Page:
Friday, November 14, 2014

Grades, before test scores, hold the secret to success - Chicago Sun-Times

Check out what these researchers have confirmed from other studies that have also researched this.  Grades and attendance are what matter with respect to academic success.  Makes sense, right?  Grades sum up students' school experience of which students' lives and broad life experiences of learning are a part.  The findings also point to the importance of simply being there, in attendance.  School actually makes a difference in students' lives—and hopefully, a positive one. So why are we so attached to these tests?  That's the real question.



Grades, before test scores, hold the secret to success - Chicago Sun-Times

Updated: November 10, 2014 6:15AM

It’s not all about the test scores, stupid.

That sums up a new
University of Chicago study, a groundbreaking analysis of middle-school
student performance that lays out which measures best predict success in
high school and college.

What matters most for later
academic success are middle-school grades and attendance, far more than
test scores and demographic factors (race, poverty and the like),
concluded the study of Chicago Public Schools fifth- through
eleventh-graders. Standardized test scores are not the best predictors
of academic success, as our test-crazed world might have us believe. 

The real-world
implications are clear: the Chicago Public Schools should continue to
scale back its intense focus on standardized tests and turn to what
matters — boosting middle-school grades and attendance.

The researchers found that
attendance and overall grade-point average in middle school were the
strongest predictors of actual school performance in ninth grade and
11th grade, both of which strongly predict high-school graduation rates
and college success.

This new finding builds on
a similar, well-established finding for high schools: grades are by far
the most important predictor of getting into college and eventually
graduating, more so than ACT or SAT scores or high school coursework.

“Test scores are very good
at predicting future test scores but not as strongly predictive of other
outcomes we care about, like whether students will struggle or succeed
in high school coursework or graduate from college,” Elaine Allensworth,
director of the university’s Consortium on Chicago School Research and
lead author of the study, said in a statement.

Good grades reflect mastery
of skills valuable in college and in life in general, such as broad
knowledge (not just reading and math), writing and capacity for
sustained effort. Standardized tests, in contrast, hone in on a far more
narrow band of skills. They have value, but too tight a focus on test
prep is counterproductive.

“It actually discourages
teachers from spending time on things that are more important for kids,”
Allensworth said in an interview.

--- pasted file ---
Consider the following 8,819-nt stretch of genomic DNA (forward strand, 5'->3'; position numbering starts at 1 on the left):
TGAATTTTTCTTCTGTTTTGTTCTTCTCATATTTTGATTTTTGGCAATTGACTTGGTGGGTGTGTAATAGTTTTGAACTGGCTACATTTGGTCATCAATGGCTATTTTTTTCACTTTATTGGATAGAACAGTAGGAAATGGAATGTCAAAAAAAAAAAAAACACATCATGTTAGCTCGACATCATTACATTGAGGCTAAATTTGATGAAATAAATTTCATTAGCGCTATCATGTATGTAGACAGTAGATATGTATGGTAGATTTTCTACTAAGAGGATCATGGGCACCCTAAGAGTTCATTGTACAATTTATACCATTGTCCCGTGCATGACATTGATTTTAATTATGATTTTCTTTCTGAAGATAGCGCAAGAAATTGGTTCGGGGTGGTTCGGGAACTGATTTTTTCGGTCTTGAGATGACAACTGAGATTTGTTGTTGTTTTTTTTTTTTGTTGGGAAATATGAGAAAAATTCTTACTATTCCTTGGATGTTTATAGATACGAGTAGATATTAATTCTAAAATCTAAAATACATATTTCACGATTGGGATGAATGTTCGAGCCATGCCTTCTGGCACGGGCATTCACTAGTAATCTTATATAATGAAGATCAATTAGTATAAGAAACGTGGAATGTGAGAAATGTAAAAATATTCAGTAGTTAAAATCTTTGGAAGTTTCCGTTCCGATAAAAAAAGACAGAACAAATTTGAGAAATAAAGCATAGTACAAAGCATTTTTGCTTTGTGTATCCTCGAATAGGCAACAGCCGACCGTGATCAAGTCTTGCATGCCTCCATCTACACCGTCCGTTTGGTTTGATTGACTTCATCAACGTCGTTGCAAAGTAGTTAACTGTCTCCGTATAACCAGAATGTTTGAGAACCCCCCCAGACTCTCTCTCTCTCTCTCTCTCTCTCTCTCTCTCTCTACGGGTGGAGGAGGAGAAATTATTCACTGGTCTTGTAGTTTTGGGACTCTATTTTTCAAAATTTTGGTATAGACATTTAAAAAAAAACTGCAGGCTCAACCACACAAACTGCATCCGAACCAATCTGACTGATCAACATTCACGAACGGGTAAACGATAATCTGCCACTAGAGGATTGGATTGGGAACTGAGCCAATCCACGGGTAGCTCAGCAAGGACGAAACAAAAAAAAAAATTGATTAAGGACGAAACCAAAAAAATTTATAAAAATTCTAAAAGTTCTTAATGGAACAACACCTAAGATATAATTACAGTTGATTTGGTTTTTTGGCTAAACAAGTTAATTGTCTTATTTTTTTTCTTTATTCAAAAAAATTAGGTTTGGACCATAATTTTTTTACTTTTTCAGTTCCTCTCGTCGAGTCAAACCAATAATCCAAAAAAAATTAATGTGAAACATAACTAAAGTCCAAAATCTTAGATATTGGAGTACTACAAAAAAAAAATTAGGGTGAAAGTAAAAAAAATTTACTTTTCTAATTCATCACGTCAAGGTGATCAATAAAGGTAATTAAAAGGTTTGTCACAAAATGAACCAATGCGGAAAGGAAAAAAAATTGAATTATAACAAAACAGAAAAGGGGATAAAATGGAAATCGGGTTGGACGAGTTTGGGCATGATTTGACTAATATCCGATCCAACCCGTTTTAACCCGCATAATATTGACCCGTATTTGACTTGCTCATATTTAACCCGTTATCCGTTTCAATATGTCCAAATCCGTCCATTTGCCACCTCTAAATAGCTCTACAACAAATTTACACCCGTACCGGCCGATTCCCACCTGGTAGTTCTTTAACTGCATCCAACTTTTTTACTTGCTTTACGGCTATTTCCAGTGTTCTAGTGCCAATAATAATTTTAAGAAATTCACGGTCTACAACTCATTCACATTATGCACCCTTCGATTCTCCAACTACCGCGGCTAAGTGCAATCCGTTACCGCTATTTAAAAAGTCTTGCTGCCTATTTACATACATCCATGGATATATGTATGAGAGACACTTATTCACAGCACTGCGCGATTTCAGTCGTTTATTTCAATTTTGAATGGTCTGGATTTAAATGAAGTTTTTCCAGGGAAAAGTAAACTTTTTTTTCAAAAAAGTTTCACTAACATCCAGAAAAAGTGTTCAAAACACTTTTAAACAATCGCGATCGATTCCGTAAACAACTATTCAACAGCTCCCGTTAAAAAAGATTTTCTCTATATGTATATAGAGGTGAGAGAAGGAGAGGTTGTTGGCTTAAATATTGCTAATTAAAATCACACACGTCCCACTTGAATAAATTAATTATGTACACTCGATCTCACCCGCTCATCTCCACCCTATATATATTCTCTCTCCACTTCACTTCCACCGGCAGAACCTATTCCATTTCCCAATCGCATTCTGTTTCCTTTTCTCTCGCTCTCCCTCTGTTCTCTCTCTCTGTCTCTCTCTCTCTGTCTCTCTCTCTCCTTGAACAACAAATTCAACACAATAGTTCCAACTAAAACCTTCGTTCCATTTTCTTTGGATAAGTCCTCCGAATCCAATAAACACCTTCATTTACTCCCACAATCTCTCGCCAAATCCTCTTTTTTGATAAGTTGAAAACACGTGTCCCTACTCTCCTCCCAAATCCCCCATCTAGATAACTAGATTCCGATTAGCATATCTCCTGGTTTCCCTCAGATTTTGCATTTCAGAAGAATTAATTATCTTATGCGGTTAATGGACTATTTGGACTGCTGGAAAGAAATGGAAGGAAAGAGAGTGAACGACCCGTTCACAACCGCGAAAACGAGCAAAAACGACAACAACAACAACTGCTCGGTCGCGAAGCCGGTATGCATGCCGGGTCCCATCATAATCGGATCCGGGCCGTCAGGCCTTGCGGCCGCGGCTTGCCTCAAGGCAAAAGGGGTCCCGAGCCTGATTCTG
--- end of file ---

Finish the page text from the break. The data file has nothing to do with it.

The researchers also found
far less variability in what constituted an A or B grade at schools
across the city than one might suspect. There is variability, as much as
a half grade point at the extreme, but it’s not enough to undermine the
predictive value of grades.

Other key take-aways from the study:
◆ These findings allow
schools to identify kids as young as fifth grade at risk of failing in
high school based on their grades and attendance records, and to target
intervention to boost those two areas, which are more malleable than
test scores.
The researchers found, for
example, that students’ probability of being on track in the ninth grade
goes from 66 to 93 percent, depending on whether their attendance
declines (from 97 to 93 percent) or improves (from 97 to 99 percent) in
the middle school grades. Students with attendance below 90 percent in
middle school are at high risk of not graduating from high school.
◆ The researchers also
found that some middle and high schools do far better intervening in
these key areas than others. Among middle-school students that saw
improvements in attendance, grades and test scores, about half of the
differences could be attributed to the school they attended, they found.
Schools can have considerable influence in particular over attendance. 

CPS in the last year has
made improving elementary attendance a priority. Chronic absenteeism,
which has been unacceptable high for years, dropped slightly last year,
though it’s still early. The school system also has improved high-school
attendance rates and significantly improved freshmen pass rates, which
is a key predictor of graduation rates.

The freshman on-track rates
went up after CPS developed data systems to closely track freshmen and
added supports to redirect wayward students. Using the U. of C. report
as a guide, CPS should quickly set up a similar data system to track
middle school attendance and grades and give schools the time and
support they need to make good use of the data. That’s in the early
stages, we’ve been told. We urge CPS to make it a top priority.

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